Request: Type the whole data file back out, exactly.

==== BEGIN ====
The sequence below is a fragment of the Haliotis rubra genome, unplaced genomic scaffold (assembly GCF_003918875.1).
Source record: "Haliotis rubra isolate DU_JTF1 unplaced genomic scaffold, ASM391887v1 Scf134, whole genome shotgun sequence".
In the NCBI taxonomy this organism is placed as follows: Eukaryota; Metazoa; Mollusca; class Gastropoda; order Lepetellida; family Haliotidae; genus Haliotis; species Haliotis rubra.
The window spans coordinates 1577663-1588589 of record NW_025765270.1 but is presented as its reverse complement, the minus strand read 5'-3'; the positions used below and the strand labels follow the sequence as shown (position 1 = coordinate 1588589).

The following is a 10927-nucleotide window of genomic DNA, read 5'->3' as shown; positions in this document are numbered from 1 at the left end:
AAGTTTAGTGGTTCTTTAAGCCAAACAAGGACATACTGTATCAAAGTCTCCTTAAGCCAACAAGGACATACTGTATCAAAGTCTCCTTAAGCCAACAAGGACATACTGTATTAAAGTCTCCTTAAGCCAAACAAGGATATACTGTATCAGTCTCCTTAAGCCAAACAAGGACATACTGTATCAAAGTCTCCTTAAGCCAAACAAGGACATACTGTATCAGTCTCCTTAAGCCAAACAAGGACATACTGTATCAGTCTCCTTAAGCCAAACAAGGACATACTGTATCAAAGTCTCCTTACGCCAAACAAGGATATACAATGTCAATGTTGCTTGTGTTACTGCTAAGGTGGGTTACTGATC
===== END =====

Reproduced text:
The sequence below is a fragment of the Haliotis rubra genome, unplaced genomic scaffold (assembly GCF_003918875.1).
Source record: "Haliotis rubra isolate DU_JTF1 unplaced genomic scaffold, ASM391887v1 Scf134, whole genome shotgun sequence".
In the NCBI taxonomy this organism is placed as follows: Eukaryota; Metazoa; Mollusca; class Gastropoda; order Lepetellida; family Haliotidae; genus Haliotis; species Haliotis rubra.
The window spans coordinates 1577663-1588589 of record NW_025765270.1 but is presented as its reverse complement, the minus strand read 5'-3'; the positions used below and the strand labels follow the sequence as shown (position 1 = coordinate 1588589).

The following is a 10927-nucleotide window of genomic DNA, read 5'->3' as shown; positions in this document are numbered from 1 at the left end:
AAGTTTAGTGGTTCTTTAAGCCAAACAAGGACATACTGTATCAAAGTCTCCTTAAGCCAACAAGGACATACTGTATCAAAGTCTCCTTAAGCCAACAAGGACATACTGTATTAAAGTCTCCTTAAGCCAAACAAGGATATACTGTATCAGTCTCCTTAAGCCAAACAAGGACATACTGTATCAAAGTCTCCTTAAGCCAAACAAGGACATACTGTATCAGTCTCCTTAAGCCAAACAAGGACATACTGTATCAGTCTCCTTAAGCCAAACAAGGACATACTGTATCAAAGTCTCCTTACGCCAAACAAGGATATACAATGTCAATGTTGCTTGTGTTACTGCTAAGGTGGGTTACTGATC